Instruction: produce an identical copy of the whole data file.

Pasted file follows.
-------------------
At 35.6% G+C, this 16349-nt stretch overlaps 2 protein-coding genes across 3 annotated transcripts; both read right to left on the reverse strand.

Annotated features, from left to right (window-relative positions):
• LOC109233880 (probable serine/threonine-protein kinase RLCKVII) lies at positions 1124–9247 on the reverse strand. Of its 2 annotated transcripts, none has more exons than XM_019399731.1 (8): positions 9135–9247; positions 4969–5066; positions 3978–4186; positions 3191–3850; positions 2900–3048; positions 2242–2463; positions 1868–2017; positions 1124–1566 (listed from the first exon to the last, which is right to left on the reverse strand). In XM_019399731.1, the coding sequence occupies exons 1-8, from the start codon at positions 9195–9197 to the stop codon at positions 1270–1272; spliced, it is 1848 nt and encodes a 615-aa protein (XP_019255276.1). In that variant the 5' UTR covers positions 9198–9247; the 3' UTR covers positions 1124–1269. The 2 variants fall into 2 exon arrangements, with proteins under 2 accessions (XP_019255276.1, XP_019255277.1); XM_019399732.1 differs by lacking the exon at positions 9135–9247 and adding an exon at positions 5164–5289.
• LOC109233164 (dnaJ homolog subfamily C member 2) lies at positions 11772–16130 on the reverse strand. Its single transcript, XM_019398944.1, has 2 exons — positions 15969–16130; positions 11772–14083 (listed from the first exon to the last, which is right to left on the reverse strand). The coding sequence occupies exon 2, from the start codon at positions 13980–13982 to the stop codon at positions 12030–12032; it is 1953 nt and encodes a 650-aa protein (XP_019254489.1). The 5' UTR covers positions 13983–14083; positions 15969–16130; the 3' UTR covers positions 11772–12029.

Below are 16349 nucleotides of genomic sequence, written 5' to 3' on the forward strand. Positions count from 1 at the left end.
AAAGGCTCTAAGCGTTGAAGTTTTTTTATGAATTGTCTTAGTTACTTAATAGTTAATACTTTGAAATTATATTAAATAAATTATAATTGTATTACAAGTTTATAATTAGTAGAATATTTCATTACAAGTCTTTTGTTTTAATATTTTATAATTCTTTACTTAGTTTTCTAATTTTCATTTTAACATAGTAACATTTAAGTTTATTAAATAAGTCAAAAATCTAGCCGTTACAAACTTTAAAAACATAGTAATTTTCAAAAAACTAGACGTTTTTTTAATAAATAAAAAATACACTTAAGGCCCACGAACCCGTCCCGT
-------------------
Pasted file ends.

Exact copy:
At 35.6% G+C, this 16349-nt stretch overlaps 2 protein-coding genes across 3 annotated transcripts; both read right to left on the reverse strand.

Annotated features, from left to right (window-relative positions):
• LOC109233880 (probable serine/threonine-protein kinase RLCKVII) lies at positions 1124–9247 on the reverse strand. Of its 2 annotated transcripts, none has more exons than XM_019399731.1 (8): positions 9135–9247; positions 4969–5066; positions 3978–4186; positions 3191–3850; positions 2900–3048; positions 2242–2463; positions 1868–2017; positions 1124–1566 (listed from the first exon to the last, which is right to left on the reverse strand). In XM_019399731.1, the coding sequence occupies exons 1-8, from the start codon at positions 9195–9197 to the stop codon at positions 1270–1272; spliced, it is 1848 nt and encodes a 615-aa protein (XP_019255276.1). In that variant the 5' UTR covers positions 9198–9247; the 3' UTR covers positions 1124–1269. The 2 variants fall into 2 exon arrangements, with proteins under 2 accessions (XP_019255276.1, XP_019255277.1); XM_019399732.1 differs by lacking the exon at positions 9135–9247 and adding an exon at positions 5164–5289.
• LOC109233164 (dnaJ homolog subfamily C member 2) lies at positions 11772–16130 on the reverse strand. Its single transcript, XM_019398944.1, has 2 exons — positions 15969–16130; positions 11772–14083 (listed from the first exon to the last, which is right to left on the reverse strand). The coding sequence occupies exon 2, from the start codon at positions 13980–13982 to the stop codon at positions 12030–12032; it is 1953 nt and encodes a 650-aa protein (XP_019254489.1). The 5' UTR covers positions 13983–14083; positions 15969–16130; the 3' UTR covers positions 11772–12029.

Below are 16349 nucleotides of genomic sequence, written 5' to 3' on the forward strand. Positions count from 1 at the left end.
AAAGGCTCTAAGCGTTGAAGTTTTTTTATGAATTGTCTTAGTTACTTAATAGTTAATACTTTGAAATTATATTAAATAAATTATAATTGTATTACAAGTTTATAATTAGTAGAATATTTCATTACAAGTCTTTTGTTTTAATATTTTATAATTCTTTACTTAGTTTTCTAATTTTCATTTTAACATAGTAACATTTAAGTTTATTAAATAAGTCAAAAATCTAGCCGTTACAAACTTTAAAAACATAGTAATTTTCAAAAAACTAGACGTTTTTTTAATAAATAAAAAATACACTTAAGGCCCACGAACCCGTCCCGT